A Plague Tale: Innocence is an emotional journey in the heart of the swarm

You don’t see video games based on the infamous Black Plague hitting store shelves every day. While it suffers from a few technical hiccups and some repetitive gameplay elements, A Plague Tale: Innocence is an example onfhow to games can approach grim historical periods in emotionally resonant ways. It casts the plague itself as backdrop while creating a realistic relationship between siblings that endures until the final credits have rolled.

A Plague Tale: Innocence is set in 14th Century France, a period when the Black Plague was rife throughout Europe. Players assume the role of Amicia, a young girl with dreams becoming a knight. Amicia is soon forced to put her ambitions on hold, thrust into the role of caregiver, guiding her young brother Hugo on a cross-country journey to cure his mysterious illness. With plague fears at an all-time high, its up to Amicia to protect him from those who would see him dead to safeguard the healthy. The story focuses the majority of its time on this relationship, which grows into a believable partnership complete with impressive voice performances. The strong-willed determination of Amicia and the charming innocence of Hugo make for a fantastic combination, as one that lets the player recognise the same emotions and shorthand we have with our own family.

As Amicia and Hugo set out on their journey, players will explore environments ranging from the dingy city streets of Paris, to vast green open fields between towns. The game’s impressive colour palette and impressive visuals belie its dour subject matter, an impressive reminder of not only the grim world they inhabit, but the fact that a brighter world is never far away. Unfortunately, many of the character models don’t really follow suit. Both Amicia and Hugo’s character models look pretty average at best, due largely to bland costume design and faces that fail to convey the strong emotions the characters are feeling. The excellent voice acting only draws more attention to the stony facial animations. Plague Tale: Innocence is also quite good at fooling players into thinking they are inhabiting an open world when the game is actually surprisingly linear. Attention-to-detail only gets you so far, and when the game feels like it’s gently nudging you towards your next objective, which is never far way, you start noticing the strings and staging. While exploration is broadly encouraged, not choosing the road less travelled is fine becuase it doesn’t actually lead anywhere.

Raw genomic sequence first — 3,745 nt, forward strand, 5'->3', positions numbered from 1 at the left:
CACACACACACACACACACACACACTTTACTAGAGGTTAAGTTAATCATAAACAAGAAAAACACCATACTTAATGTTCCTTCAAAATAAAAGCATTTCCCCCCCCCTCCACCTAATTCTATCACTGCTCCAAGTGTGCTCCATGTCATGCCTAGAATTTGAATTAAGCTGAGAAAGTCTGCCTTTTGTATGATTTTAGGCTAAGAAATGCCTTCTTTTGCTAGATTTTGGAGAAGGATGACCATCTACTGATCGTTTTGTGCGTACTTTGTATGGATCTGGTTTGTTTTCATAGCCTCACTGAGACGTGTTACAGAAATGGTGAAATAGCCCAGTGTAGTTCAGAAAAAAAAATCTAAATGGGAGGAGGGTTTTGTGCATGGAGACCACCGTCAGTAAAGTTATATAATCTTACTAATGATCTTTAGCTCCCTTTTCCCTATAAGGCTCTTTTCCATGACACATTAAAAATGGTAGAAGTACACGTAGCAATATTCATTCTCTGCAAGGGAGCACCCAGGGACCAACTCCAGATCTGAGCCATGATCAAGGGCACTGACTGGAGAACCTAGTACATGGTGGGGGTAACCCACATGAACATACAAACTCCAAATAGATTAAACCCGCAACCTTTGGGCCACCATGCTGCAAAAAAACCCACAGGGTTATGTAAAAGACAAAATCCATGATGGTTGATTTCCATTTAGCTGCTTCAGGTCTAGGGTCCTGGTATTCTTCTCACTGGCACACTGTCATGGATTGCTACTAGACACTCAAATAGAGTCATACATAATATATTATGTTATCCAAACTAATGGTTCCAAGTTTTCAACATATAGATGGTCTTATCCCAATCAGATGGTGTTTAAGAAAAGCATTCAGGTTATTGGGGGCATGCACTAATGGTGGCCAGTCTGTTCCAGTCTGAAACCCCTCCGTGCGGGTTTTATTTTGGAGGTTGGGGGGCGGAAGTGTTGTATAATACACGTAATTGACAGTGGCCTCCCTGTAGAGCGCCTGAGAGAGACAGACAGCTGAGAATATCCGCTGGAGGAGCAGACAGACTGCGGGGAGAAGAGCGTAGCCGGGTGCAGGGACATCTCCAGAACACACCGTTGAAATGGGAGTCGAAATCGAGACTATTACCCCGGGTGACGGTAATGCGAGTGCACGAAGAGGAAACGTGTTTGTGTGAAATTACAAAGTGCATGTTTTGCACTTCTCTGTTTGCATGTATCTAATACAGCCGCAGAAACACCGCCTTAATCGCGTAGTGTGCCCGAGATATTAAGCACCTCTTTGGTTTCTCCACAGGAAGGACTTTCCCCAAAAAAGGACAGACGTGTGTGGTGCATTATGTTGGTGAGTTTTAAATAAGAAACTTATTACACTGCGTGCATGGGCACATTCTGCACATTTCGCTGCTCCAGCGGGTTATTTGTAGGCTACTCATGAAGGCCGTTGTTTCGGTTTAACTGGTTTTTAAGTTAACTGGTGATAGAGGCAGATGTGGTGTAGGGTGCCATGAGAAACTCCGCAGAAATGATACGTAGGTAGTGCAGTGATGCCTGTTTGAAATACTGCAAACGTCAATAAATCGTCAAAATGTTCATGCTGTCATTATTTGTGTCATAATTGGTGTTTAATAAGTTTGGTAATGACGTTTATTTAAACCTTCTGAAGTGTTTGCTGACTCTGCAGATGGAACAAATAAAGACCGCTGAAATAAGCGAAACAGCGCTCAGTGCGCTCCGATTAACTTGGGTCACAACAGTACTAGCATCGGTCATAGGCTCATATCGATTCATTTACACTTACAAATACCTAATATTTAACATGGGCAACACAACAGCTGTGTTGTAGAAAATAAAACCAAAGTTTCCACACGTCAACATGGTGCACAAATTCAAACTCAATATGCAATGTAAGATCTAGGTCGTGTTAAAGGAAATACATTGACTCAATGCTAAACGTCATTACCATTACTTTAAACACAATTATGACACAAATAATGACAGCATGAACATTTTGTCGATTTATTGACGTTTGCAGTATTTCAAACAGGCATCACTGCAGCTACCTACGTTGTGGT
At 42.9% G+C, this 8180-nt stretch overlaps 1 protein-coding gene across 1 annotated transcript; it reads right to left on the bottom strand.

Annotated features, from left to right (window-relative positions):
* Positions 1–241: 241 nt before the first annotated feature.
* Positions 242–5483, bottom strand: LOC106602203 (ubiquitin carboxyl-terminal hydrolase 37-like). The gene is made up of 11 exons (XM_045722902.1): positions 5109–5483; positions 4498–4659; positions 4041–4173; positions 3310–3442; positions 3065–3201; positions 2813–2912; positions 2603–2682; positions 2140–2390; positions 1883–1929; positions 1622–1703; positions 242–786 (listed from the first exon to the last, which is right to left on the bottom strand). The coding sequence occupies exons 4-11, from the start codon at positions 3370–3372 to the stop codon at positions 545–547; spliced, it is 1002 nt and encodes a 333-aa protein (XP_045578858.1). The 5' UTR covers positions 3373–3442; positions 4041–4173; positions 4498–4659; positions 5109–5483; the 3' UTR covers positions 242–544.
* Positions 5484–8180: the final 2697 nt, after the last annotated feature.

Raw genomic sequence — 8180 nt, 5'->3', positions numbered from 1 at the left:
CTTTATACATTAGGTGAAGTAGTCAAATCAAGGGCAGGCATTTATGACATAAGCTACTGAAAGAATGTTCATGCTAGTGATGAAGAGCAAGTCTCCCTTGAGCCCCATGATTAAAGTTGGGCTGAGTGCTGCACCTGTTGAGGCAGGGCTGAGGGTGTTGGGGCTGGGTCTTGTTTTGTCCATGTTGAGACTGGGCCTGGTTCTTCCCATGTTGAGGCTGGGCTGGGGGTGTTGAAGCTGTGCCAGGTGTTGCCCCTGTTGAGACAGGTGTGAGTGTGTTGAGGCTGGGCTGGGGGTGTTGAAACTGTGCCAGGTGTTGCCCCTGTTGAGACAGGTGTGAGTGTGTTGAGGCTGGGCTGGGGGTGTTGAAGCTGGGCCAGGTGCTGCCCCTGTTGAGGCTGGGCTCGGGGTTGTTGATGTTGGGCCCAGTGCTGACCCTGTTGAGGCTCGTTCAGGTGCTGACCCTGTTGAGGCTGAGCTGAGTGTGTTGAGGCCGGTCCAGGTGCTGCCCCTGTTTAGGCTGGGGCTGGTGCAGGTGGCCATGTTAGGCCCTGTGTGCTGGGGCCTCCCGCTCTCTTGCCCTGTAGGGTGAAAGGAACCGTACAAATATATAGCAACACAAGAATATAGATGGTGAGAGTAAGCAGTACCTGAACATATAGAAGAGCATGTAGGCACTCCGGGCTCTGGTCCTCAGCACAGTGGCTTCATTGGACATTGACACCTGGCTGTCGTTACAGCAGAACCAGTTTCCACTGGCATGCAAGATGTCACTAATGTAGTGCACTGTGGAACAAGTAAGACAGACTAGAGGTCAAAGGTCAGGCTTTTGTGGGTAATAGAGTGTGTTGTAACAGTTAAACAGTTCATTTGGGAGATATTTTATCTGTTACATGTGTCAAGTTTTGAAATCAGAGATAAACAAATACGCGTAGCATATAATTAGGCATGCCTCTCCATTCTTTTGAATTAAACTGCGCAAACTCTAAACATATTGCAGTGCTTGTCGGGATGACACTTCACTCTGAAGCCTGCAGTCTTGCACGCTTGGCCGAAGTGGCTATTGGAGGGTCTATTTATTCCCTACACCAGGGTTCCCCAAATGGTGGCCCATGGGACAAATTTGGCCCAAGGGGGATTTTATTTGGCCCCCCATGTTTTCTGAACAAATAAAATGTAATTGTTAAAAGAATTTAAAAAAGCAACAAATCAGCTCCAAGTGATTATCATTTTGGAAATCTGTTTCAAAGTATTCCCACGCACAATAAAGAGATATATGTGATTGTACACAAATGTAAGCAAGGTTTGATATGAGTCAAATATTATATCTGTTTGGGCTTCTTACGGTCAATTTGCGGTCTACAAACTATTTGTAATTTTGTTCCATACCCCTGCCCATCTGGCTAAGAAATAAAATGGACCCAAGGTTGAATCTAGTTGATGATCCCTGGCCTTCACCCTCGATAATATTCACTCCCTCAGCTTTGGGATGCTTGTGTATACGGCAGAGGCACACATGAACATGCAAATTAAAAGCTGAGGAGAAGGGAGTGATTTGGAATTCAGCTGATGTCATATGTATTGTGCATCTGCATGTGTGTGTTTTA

From a gameplay perspective, A Plague Tale: Innocence is functional, but largely repetitive. Players will be doing one of three things at almost any given time: sneaking, running or fighting. Sneaking means hiding behind objects while distracting nearby enemies in order to slip past them. Running throws players into scripted chase sequences. These are some of the game’s strongest moments of shiver-up-your-spine drama, Amicia’s pleas to Hugo not look back intentionally convince you that your enemies are upon you. Finally, combat consists of similarly scripted sequences where Amicia must use her skills with a sling to hurl rocks at oncoming enemies. While enemies being able to kill you in a single hit is initially challenging, I found myself getting too comfortable with the controls rather quickly, draining each sequence of any real challenge. Each of these mechanics is fairly simplistic, but doesn’t necessarily linger long enough for the player to get sick of it. That said, while the game tries to break these sequences up with bookend exploratory sequences, the regularity with which they appear quickly threatens to devolve into boredom. Players are given information on each situation but the gameplay mechanics rarely intertwine with them, leaving the player feeling forced into certain choices that compound the sense of linearity. Further, there are mechanics that bounce off each other in ways that don’t feel like they make sense — sneaking sections don’t really evolve into combat, while combat sections usually close the player off in smaller locations to keep things tense.